Golf, the official sport of hell, claimed another soul Sunday.
Dallas’ Jordan Spieth, at age 22, is certainly young enough and grounded enough to rescue his career from what happened on the back nine at Augusta National.
But as Spieth himself told reporters Sunday at the Masters, “Big picture, this one will hurt. It will take a while.”
’Twas a few moments after midnight in England when Spieth, who once led the final round by five strokes, made his final bogey, assuring that Sheffield’s Danny Willett was the new champion. Somehow, I can’t imagine the Brits pouring into Trafalgar Square to celebrate the historic win.
Here on our shores, however, was another story. Golf-watching parties were ruined. Sponsors turned suicidal. Jim Nantz was out of scripted lines.
The Masters is our golf toonamint. Go home.
Instead, there was America’s own, Jordan Spieth, golf’s new fresh prince, helping Willett into the green victor’s jacket.
Danny Willett, as it turns out, is 28 and learned to play golf in a sheep pasture. He has a wife named Nicole who, as Nantz and the CBS gang informed us throughout Sunday’s back nine, just gave birth to the couple’s first child, Zachariah.
Danny Willett also has a puckish brother, P.J. , who took to Twitter to provide a delightful rogue commentary on the finish.
Some of his best tweets:
“Stand still, you [bleeps]”
“My boy has got some massive bollocks.”
“Spieth is lining up his putt. If I’m quick I can get a beer, go to the toilet, and paint the spare room b4 he hits it.”
“2 birdies from slow poke and I’ll eat my pants.”
Alas, “slow poke” — we assume he means Spieth, whose week was only unraveling around him — was out of birdies once the clock struck midnight, London time.
Willett shot a final round 67 to finish 5-under and become the first Brit to win the Masters in 20 years.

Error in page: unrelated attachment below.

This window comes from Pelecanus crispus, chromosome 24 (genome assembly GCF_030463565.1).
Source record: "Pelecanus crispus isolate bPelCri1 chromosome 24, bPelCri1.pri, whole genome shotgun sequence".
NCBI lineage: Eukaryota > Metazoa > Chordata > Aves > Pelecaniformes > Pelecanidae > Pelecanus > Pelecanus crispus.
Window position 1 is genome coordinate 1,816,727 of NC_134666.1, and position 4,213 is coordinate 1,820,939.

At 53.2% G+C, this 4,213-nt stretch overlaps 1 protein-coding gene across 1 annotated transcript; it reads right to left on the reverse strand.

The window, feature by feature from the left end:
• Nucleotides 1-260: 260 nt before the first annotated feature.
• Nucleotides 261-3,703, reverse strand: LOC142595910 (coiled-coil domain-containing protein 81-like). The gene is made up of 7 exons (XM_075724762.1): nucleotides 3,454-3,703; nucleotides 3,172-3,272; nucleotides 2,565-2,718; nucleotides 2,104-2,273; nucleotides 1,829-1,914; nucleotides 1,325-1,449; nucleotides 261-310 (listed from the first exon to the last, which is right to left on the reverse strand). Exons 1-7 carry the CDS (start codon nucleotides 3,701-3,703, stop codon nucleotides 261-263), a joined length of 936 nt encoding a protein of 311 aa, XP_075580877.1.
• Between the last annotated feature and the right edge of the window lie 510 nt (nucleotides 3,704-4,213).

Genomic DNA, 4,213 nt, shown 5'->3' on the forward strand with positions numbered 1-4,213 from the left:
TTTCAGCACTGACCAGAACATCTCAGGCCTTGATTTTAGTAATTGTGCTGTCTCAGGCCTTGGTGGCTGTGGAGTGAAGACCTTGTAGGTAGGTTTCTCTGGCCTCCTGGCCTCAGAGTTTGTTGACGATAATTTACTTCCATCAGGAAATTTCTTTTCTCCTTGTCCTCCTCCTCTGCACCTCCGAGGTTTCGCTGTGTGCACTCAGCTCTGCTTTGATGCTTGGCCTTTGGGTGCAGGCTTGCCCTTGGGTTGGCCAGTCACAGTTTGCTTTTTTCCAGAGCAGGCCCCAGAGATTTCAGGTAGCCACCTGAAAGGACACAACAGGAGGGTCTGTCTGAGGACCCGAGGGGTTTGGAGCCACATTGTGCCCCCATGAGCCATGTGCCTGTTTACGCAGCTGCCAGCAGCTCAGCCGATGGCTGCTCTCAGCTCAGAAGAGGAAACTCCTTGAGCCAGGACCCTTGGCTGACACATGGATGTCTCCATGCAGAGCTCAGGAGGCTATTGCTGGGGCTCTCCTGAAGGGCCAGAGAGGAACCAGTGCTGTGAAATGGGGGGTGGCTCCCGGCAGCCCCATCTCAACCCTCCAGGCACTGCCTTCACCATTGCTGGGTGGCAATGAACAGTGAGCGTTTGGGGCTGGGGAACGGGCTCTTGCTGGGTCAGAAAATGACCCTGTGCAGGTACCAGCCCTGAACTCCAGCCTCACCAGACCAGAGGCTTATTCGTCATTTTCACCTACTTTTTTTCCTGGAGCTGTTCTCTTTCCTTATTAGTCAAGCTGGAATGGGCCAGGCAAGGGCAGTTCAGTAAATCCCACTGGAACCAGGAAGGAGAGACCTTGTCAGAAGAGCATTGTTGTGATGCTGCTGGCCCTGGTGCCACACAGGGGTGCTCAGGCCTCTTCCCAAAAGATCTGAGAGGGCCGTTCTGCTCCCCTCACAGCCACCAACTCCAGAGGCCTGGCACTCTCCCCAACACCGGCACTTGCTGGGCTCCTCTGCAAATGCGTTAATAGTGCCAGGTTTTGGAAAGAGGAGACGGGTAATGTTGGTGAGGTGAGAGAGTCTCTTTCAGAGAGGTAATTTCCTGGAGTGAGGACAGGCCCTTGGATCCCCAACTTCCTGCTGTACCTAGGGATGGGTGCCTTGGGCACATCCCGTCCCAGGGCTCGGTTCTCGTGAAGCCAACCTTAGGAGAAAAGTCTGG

But enough about him.
Poor Jordan. Poor golf.
Just when you thought Tin Cup was just a movie, Spieth’s quadruple bogey on No. 12 showed us that in golf, everything evil is in play.
Spieth’s remarks to CBS’ Bill Macatee, minutes after he walked off the course, seemed painfully honest.
“I probably should have just gone to the drop zone, where we knew the yardage, but I just compounded the mistake,” he said. “It was just a lack of discipline, coming off two bogeys, instead of recognizing that I’m still leading the Masters by a couple of shots.”
After shooting 32 on Sunday’s front nine and finishing with four birdies in a row, Spieth carded a 41 on the back side.
“It was just a really tough 30 minutes for me,” he said, “that I hopefully will never experience again.”
At 22, Spieth has reigned handsomely as the face of golf’s future. When he wins, which was often, the first person he hugs is usually his special needs sister, Ellie. His charitable foundation benefits youth with special needs, military families and junior golf.
What did Jordan Spieth ever do to deserve this?
As a final blow, in a bow to Augusta National tradition, the defending champion had to help his successor into the green jacket—once for the CBS cameras, once for the patrons gathered outside.
“As you can imagine, I can’t think of anybody else who may have had a tougher ceremony to experience,” Spieth said in the interview room. “Obviously happy for Danny. More important than golf, he’s had a lot of really cool things happen in his life. Like he said, maybe fate had it this time for him.”
That’s not the way that golf works. Golf, as it reminded us Sunday, works the dark side of the street.
How cruel it was. How golf.